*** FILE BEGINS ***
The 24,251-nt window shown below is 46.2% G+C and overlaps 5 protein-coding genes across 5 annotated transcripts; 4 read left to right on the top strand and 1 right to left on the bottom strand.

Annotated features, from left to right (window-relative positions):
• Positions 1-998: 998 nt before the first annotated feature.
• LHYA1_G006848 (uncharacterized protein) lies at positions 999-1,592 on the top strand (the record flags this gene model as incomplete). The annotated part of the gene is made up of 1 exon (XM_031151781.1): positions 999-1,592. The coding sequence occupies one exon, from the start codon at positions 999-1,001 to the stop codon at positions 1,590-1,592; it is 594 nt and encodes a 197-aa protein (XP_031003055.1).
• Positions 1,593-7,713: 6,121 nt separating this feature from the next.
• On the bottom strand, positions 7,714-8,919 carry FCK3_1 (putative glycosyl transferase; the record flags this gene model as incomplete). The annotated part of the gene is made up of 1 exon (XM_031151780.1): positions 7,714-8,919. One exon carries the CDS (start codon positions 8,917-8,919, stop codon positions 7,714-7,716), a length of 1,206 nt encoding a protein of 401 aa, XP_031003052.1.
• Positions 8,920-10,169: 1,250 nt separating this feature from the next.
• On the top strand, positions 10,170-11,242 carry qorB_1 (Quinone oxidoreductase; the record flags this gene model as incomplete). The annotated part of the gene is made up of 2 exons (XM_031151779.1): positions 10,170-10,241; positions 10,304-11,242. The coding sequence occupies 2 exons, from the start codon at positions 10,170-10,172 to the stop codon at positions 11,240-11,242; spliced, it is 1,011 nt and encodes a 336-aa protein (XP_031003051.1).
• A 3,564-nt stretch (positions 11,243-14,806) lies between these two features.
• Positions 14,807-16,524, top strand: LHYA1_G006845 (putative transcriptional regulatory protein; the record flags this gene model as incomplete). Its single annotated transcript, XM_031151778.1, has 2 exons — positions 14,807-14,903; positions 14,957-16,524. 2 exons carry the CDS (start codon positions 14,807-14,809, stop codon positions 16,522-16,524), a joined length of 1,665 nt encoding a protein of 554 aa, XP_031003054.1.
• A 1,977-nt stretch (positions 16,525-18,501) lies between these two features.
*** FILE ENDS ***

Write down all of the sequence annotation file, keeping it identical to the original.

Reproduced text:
The 24,251-nt window shown below is 46.2% G+C and overlaps 5 protein-coding genes across 5 annotated transcripts; 4 read left to right on the top strand and 1 right to left on the bottom strand.

Annotated features, from left to right (window-relative positions):
• Positions 1-998: 998 nt before the first annotated feature.
• LHYA1_G006848 (uncharacterized protein) lies at positions 999-1,592 on the top strand (the record flags this gene model as incomplete). The annotated part of the gene is made up of 1 exon (XM_031151781.1): positions 999-1,592. The coding sequence occupies one exon, from the start codon at positions 999-1,001 to the stop codon at positions 1,590-1,592; it is 594 nt and encodes a 197-aa protein (XP_031003055.1).
• Positions 1,593-7,713: 6,121 nt separating this feature from the next.
• On the bottom strand, positions 7,714-8,919 carry FCK3_1 (putative glycosyl transferase; the record flags this gene model as incomplete). The annotated part of the gene is made up of 1 exon (XM_031151780.1): positions 7,714-8,919. One exon carries the CDS (start codon positions 8,917-8,919, stop codon positions 7,714-7,716), a length of 1,206 nt encoding a protein of 401 aa, XP_031003052.1.
• Positions 8,920-10,169: 1,250 nt separating this feature from the next.
• On the top strand, positions 10,170-11,242 carry qorB_1 (Quinone oxidoreductase; the record flags this gene model as incomplete). The annotated part of the gene is made up of 2 exons (XM_031151779.1): positions 10,170-10,241; positions 10,304-11,242. The coding sequence occupies 2 exons, from the start codon at positions 10,170-10,172 to the stop codon at positions 11,240-11,242; spliced, it is 1,011 nt and encodes a 336-aa protein (XP_031003051.1).
• A 3,564-nt stretch (positions 11,243-14,806) lies between these two features.
• Positions 14,807-16,524, top strand: LHYA1_G006845 (putative transcriptional regulatory protein; the record flags this gene model as incomplete). Its single annotated transcript, XM_031151778.1, has 2 exons — positions 14,807-14,903; positions 14,957-16,524. 2 exons carry the CDS (start codon positions 14,807-14,809, stop codon positions 16,522-16,524), a joined length of 1,665 nt encoding a protein of 554 aa, XP_031003054.1.
• A 1,977-nt stretch (positions 16,525-18,501) lies between these two features.